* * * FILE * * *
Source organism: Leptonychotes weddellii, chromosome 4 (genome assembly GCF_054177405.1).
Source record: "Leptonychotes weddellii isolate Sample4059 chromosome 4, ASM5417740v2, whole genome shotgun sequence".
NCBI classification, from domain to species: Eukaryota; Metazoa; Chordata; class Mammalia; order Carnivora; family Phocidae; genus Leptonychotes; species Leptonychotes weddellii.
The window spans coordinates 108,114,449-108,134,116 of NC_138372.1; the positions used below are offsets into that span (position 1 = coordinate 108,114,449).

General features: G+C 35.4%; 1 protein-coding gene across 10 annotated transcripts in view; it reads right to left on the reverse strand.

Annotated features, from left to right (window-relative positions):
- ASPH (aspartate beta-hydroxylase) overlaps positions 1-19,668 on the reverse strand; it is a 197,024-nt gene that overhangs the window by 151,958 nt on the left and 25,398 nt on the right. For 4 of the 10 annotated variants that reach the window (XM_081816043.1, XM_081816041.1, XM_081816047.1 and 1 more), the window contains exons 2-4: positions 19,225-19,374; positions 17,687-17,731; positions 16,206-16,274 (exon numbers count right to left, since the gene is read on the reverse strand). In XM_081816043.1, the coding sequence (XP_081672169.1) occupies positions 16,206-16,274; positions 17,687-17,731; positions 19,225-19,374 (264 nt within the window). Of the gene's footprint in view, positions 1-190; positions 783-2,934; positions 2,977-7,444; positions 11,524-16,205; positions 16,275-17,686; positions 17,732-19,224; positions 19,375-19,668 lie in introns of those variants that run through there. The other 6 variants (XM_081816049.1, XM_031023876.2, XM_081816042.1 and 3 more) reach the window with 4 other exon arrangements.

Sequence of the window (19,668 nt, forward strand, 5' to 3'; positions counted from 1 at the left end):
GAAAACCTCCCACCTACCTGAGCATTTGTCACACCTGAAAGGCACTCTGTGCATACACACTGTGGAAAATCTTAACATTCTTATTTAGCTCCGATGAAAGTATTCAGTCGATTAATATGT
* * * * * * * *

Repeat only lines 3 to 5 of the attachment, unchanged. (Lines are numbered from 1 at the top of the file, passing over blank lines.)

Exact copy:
NCBI classification, from domain to species: Eukaryota; Metazoa; Chordata; class Mammalia; order Carnivora; family Phocidae; genus Leptonychotes; species Leptonychotes weddellii.
The window spans coordinates 108,114,449-108,134,116 of NC_138372.1; the positions used below are offsets into that span (position 1 = coordinate 108,114,449).

General features: G+C 35.4%; 1 protein-coding gene across 10 annotated transcripts in view; it reads right to left on the reverse strand.